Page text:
The court must “scrutinize the record in its entirety to determine the reasonableness of the [Commissioner]'s factual findings.” Walker, 826 F.2d at 999. A reviewing court must not look only to those parts of the record that support the decision of the ALJ, but also must view the record in its entirety and take account of evidence that detracts from the evidence relied on by the ALJ. Hillsman v. Bowen, 804 F.2d 1179, 1180 (11th Cir. 1986).

         IV. LEGAL STANDARD

         Under 42 U.S.C. § 423(d)(1)(A), a person is entitled to disability benefits when the person cannot “engage in any substantial gainful activity by reason of any medically determinable physical or mental impairment which can be expected to result in death or which has lasted or can be expected to result in death or which has lasted or can be expected to last for a continuous period of not less than 12 months.” 42 U.S.C. § 423(d)(1)(A). To make this determination, the Commissioner employs a five-step, sequential evaluation process:

(1) Is the person presently unemployed?
(2) Is the person's impairment severe?
(3) Does the person's impairment meet or equal one of the specific impairments set forth in 20 C.F.R. Pt. 404, Subpt. P, App. 1?
(4) Is the person unable to perform his or her former occupation?
(5) Is the person unable to perform any other work within the economy?
An affirmative answer to any of the above questions leads either to the next question, or, on steps three and five, to a finding of disability. A negative answer to any question, other than step three, leads to a determination of “not disabled.”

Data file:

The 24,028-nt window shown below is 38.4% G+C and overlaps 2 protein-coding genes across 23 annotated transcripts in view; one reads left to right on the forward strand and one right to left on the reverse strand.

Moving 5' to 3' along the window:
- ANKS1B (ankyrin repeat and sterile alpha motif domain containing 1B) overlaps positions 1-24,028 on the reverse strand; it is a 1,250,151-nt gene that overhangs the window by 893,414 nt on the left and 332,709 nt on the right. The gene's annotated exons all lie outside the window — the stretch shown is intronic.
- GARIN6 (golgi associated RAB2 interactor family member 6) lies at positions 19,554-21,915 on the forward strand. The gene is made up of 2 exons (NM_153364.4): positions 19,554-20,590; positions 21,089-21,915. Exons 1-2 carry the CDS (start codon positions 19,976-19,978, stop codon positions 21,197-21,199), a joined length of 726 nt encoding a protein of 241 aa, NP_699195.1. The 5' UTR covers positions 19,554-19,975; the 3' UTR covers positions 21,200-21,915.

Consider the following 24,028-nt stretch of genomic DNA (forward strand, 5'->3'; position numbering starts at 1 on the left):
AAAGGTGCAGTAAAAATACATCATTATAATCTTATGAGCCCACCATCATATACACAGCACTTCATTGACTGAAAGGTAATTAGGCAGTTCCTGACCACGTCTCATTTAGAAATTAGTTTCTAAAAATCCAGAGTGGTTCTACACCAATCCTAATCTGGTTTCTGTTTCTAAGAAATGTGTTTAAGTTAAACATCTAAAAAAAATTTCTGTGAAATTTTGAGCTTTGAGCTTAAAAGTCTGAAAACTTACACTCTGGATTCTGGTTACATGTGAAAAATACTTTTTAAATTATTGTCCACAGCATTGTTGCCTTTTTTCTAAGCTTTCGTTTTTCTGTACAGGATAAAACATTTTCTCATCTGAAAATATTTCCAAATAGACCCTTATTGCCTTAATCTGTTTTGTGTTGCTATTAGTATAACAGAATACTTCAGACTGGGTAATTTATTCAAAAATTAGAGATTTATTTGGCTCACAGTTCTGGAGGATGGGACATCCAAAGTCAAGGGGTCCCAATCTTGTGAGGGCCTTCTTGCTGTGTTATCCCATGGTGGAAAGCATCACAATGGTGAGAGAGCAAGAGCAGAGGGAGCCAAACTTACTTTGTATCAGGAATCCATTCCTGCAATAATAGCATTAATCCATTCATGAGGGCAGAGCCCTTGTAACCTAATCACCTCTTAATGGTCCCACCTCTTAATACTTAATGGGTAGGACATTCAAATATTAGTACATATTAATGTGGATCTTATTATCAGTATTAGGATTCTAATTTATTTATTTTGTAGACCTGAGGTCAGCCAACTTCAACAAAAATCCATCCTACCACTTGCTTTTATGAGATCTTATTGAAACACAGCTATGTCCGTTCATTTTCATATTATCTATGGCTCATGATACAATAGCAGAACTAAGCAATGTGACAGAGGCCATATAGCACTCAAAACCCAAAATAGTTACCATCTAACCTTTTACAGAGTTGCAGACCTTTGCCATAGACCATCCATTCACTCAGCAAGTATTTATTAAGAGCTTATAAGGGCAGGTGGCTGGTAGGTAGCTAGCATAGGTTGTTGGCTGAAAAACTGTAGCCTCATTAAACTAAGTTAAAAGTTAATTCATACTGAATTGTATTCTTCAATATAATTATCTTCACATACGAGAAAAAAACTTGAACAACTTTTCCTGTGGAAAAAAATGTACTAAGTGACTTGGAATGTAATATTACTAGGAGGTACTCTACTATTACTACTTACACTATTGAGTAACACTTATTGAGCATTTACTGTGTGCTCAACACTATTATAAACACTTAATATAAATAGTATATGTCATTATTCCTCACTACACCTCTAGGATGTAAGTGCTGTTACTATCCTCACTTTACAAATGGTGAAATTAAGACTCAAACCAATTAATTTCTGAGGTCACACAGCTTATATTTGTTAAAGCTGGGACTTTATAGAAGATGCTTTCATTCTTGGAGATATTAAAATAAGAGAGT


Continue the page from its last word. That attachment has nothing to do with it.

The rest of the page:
McDaniel v. Bowen, 800 F.2d 1026, 1030 (11th Cir. 1986)[1]; 20 C.F.R. §§ 404.1520, 416.920.

         V. FACTS

         The claimant was 52 years old at the time of the ALJ's final decision; had completed the 9th grade; had past substantial gainful experience as a security guard, forklift operator, order filler, home attendant, and stylist; and alleges disability based on her status after a motor vehicle accident with degenerative disc disease, degenerative joint disease, and obesity. (R. 53, 66-67, 187, 206).

         Physical Impairments

         The claimant's problems came to light on January 26, 2013, when Regional Paramedic transported the claimant to St. Vincent's Birmingham Emergency Room because of whiplash from being rear ended in a motor vehicle accident. The claimant complained of upper back pain, midline neck pain, and headaches, and she denied any upper or lower extremity pain. Dr. Jerod Lindsey Lunsford, an emergency room physician, treated the claimant, and prescribed her Lortab (for pain) and released her the same day. Dr. Allen B. Oser, a radiologist at St. Vincent's Hospital Radiology/Medical Imaging, analyzed the CT taken of the claimant, and found no evidence of acute traumatic injury or any acute abnormality, but did find degenerative discs in her cervical spine on January 27, 2013. (R. 237-238, 243, 247).

         On February 7, 2013, the claimant visited Alabama Spine and Rehabilitation Center after her accident, complaining of headaches and measuring her neck pain as eight on a ten point scale. Dr. Dory Curtis, an orthopedist, found that the claimant had a neck strain with no signs of any neurologic problems and had normal strength in her upper extremities. On February 11, 2013, Dr. Curtis assessed that the claimant needed six weeks of rehabilitation with a home exercise program. (R. 251-255).

         Between February 7, 2013 and April 17, 2013, Alabama Spine and Rehabilitation Center treated the claimant fourteen times and Dr. Curtis found on March 28, 2013, that she still complained of the same level of neck pain but had normal strength in her upper extremities, looked and walked very comfortably, and moved her neck well. Dr. Curtis ...